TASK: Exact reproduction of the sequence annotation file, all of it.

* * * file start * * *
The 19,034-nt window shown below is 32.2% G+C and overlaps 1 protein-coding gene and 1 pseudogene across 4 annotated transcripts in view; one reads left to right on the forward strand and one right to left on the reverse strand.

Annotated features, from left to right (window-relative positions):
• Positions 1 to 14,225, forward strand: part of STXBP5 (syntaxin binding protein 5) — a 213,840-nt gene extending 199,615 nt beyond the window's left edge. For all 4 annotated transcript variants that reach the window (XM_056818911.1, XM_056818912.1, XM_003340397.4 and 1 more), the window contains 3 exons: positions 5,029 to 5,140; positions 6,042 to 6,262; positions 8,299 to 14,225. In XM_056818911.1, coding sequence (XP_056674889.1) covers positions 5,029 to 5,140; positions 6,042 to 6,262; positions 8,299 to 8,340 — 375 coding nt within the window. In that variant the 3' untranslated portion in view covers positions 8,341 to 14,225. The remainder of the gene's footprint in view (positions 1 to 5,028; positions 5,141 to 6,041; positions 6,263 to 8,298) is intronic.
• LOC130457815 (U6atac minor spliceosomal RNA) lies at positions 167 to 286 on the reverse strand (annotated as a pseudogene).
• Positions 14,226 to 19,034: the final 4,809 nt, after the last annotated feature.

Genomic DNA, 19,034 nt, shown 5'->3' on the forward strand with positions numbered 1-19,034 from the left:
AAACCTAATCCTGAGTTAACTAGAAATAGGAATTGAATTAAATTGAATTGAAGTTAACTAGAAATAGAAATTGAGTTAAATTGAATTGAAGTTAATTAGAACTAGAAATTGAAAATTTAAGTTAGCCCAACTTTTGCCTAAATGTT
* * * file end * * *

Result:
The 19,034-nt window shown below is 32.2% G+C and overlaps 1 protein-coding gene and 1 pseudogene across 4 annotated transcripts in view; one reads left to right on the forward strand and one right to left on the reverse strand.

Annotated features, from left to right (window-relative positions):
• Positions 1 to 14,225, forward strand: part of STXBP5 (syntaxin binding protein 5) — a 213,840-nt gene extending 199,615 nt beyond the window's left edge. For all 4 annotated transcript variants that reach the window (XM_056818911.1, XM_056818912.1, XM_003340397.4 and 1 more), the window contains 3 exons: positions 5,029 to 5,140; positions 6,042 to 6,262; positions 8,299 to 14,225. In XM_056818911.1, coding sequence (XP_056674889.1) covers positions 5,029 to 5,140; positions 6,042 to 6,262; positions 8,299 to 8,340 — 375 coding nt within the window. In that variant the 3' untranslated portion in view covers positions 8,341 to 14,225. The remainder of the gene's footprint in view (positions 1 to 5,028; positions 5,141 to 6,041; positions 6,263 to 8,298) is intronic.
• LOC130457815 (U6atac minor spliceosomal RNA) lies at positions 167 to 286 on the reverse strand (annotated as a pseudogene).
• Positions 14,226 to 19,034: the final 4,809 nt, after the last annotated feature.

Genomic DNA, 19,034 nt, shown 5'->3' on the forward strand with positions numbered 1-19,034 from the left:
AAACCTAATCCTGAGTTAACTAGAAATAGGAATTGAATTAAATTGAATTGAAGTTAACTAGAAATAGAAATTGAGTTAAATTGAATTGAAGTTAATTAGAACTAGAAATTGAAAATTTAAGTTAGCCCAACTTTTGCCTAAATGTT